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Protect Your Heart During Cancer Treatment

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As cancer patients survive longer because of better treatments, they may be more likely to die of something else, including heart disease. Sometimes this is due to the cancer treatment itself. High blood pressure, abnormal heart rhythms, and even heart failure can be caused or made worse by certain types of chemotherapy, radiation, targeted therapies, and immunotherapy.

A study that looked at more than 3 million cancer patients found that about 1 in 10 died from cardiovascular disease, mostly heart disease. The study found patients diagnosed with cancer before age 55 had 10 times the risk of dying from cardiovascular disease than people without cancer. Overall, those with breast, prostate, or bladder cancer had the highest risk. So did women during the first year after an endometrial cancer diagnosis.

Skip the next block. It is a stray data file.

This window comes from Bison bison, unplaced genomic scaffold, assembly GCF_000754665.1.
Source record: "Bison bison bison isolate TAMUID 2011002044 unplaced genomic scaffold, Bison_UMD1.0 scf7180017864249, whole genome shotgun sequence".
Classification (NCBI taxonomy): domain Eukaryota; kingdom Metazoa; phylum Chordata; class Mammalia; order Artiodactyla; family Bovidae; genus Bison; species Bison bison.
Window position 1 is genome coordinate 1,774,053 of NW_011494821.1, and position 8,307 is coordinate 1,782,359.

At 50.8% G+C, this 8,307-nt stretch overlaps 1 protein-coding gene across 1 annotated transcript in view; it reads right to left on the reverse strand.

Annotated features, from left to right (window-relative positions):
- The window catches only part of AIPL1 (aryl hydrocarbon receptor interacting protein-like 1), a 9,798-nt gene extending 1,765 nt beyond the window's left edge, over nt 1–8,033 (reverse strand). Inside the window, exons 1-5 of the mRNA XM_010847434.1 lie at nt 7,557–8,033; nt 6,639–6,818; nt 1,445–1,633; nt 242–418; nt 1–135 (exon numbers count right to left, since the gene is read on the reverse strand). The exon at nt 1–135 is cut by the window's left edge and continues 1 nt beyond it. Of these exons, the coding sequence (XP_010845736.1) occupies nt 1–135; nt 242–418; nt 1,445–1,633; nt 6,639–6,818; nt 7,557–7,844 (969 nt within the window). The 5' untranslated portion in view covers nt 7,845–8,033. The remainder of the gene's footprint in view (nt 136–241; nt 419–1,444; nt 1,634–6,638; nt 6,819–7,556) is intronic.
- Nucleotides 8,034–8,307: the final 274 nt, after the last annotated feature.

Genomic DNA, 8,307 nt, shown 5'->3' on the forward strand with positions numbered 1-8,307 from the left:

Whether you’re at risk for heart problems during or after cancer treatment depends on what type of cancer drugs or radiation you receive, how much of it your receive, and how healthy your heart was before starting treatment. Work with your cancer care team to find out whether your treatment can cause any heart-related problems. If so, there are often ways to help lower the risk.

Your doctor may test your heart function before starting treatment, especially if you’re having radiation to the breast or chest or getting drugs that can damage the heart. If you show symptoms, your doctor may change treatment in order to protect your heart. Sometimes symptoms don’t show up until long after treatment ends.

Possible symptoms of heart damage might include chest pain, increased coughing, trouble breathing (especially at night), rapid weight gain, dizziness, fainting, or swelling in the ankles or legs.

Stay healthy after treatment

Whether you're still in treatment, recently completed it, or long since finished, be sure you’re doing everything you can to safeguard your health.

The American Cancer Society medical and editorial content team

Our team is made up of doctors and oncology certified nurses with deep knowledge of cancer care as well as journalists, editors, and translators with extensive experience in medical writing.